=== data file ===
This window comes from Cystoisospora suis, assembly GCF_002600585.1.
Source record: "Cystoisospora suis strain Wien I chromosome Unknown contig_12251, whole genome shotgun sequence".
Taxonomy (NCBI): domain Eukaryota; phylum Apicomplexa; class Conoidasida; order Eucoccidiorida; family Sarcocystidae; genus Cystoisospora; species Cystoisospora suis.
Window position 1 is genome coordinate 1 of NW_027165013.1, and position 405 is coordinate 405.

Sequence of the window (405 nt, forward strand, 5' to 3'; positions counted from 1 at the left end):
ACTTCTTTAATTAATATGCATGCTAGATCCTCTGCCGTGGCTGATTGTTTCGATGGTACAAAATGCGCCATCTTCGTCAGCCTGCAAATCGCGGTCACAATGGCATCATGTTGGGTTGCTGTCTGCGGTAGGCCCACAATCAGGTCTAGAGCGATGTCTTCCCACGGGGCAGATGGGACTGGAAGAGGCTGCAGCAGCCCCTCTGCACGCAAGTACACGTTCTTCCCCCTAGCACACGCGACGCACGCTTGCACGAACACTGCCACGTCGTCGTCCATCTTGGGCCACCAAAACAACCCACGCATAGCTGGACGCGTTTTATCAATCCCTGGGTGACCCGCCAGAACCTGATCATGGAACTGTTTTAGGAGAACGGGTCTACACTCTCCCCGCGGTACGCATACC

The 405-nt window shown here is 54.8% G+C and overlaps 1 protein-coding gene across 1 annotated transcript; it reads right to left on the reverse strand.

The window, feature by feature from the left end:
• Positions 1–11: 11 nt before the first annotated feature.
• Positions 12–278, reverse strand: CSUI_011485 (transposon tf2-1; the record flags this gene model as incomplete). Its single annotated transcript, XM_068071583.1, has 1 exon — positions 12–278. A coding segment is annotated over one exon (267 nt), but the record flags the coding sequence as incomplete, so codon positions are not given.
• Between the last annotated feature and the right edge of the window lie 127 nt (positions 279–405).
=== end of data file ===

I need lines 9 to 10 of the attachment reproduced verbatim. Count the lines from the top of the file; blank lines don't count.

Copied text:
• Positions 1–11: 11 nt before the first annotated feature.
• Positions 12–278, reverse strand: CSUI_011485 (transposon tf2-1; the record flags this gene model as incomplete). Its single annotated transcript, XM_068071583.1, has 1 exon — positions 12–278. A coding segment is annotated over one exon (267 nt), but the record flags the coding sequence as incomplete, so codon positions are not given.